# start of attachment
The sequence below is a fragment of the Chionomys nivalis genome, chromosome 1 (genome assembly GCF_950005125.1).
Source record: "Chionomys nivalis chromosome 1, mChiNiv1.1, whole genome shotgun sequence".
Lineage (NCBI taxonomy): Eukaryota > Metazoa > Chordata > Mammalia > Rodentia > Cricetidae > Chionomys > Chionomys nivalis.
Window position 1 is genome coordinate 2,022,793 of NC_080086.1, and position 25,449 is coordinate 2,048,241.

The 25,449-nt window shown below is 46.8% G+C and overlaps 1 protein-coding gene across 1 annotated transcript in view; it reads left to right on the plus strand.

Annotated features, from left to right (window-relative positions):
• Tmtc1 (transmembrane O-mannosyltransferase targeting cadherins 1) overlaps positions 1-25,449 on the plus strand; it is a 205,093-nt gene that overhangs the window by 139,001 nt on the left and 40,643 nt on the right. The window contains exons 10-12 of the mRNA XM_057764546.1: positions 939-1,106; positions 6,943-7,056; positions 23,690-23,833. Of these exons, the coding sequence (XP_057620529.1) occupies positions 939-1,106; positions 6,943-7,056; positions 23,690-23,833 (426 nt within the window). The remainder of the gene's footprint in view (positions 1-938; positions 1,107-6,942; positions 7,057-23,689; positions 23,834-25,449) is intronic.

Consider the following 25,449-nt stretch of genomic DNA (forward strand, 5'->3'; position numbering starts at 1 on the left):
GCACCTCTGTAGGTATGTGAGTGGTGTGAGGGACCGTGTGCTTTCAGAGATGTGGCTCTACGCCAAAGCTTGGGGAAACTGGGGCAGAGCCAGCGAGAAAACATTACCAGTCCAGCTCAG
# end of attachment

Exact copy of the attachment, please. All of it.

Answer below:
The sequence below is a fragment of the Chionomys nivalis genome, chromosome 1 (genome assembly GCF_950005125.1).
Source record: "Chionomys nivalis chromosome 1, mChiNiv1.1, whole genome shotgun sequence".
Lineage (NCBI taxonomy): Eukaryota > Metazoa > Chordata > Mammalia > Rodentia > Cricetidae > Chionomys > Chionomys nivalis.
Window position 1 is genome coordinate 2,022,793 of NC_080086.1, and position 25,449 is coordinate 2,048,241.

The 25,449-nt window shown below is 46.8% G+C and overlaps 1 protein-coding gene across 1 annotated transcript in view; it reads left to right on the plus strand.

Annotated features, from left to right (window-relative positions):
• Tmtc1 (transmembrane O-mannosyltransferase targeting cadherins 1) overlaps positions 1-25,449 on the plus strand; it is a 205,093-nt gene that overhangs the window by 139,001 nt on the left and 40,643 nt on the right. The window contains exons 10-12 of the mRNA XM_057764546.1: positions 939-1,106; positions 6,943-7,056; positions 23,690-23,833. Of these exons, the coding sequence (XP_057620529.1) occupies positions 939-1,106; positions 6,943-7,056; positions 23,690-23,833 (426 nt within the window). The remainder of the gene's footprint in view (positions 1-938; positions 1,107-6,942; positions 7,057-23,689; positions 23,834-25,449) is intronic.

Consider the following 25,449-nt stretch of genomic DNA (forward strand, 5'->3'; position numbering starts at 1 on the left):
GCACCTCTGTAGGTATGTGAGTGGTGTGAGGGACCGTGTGCTTTCAGAGATGTGGCTCTACGCCAAAGCTTGGGGAAACTGGGGCAGAGCCAGCGAGAAAACATTACCAGTCCAGCTCAG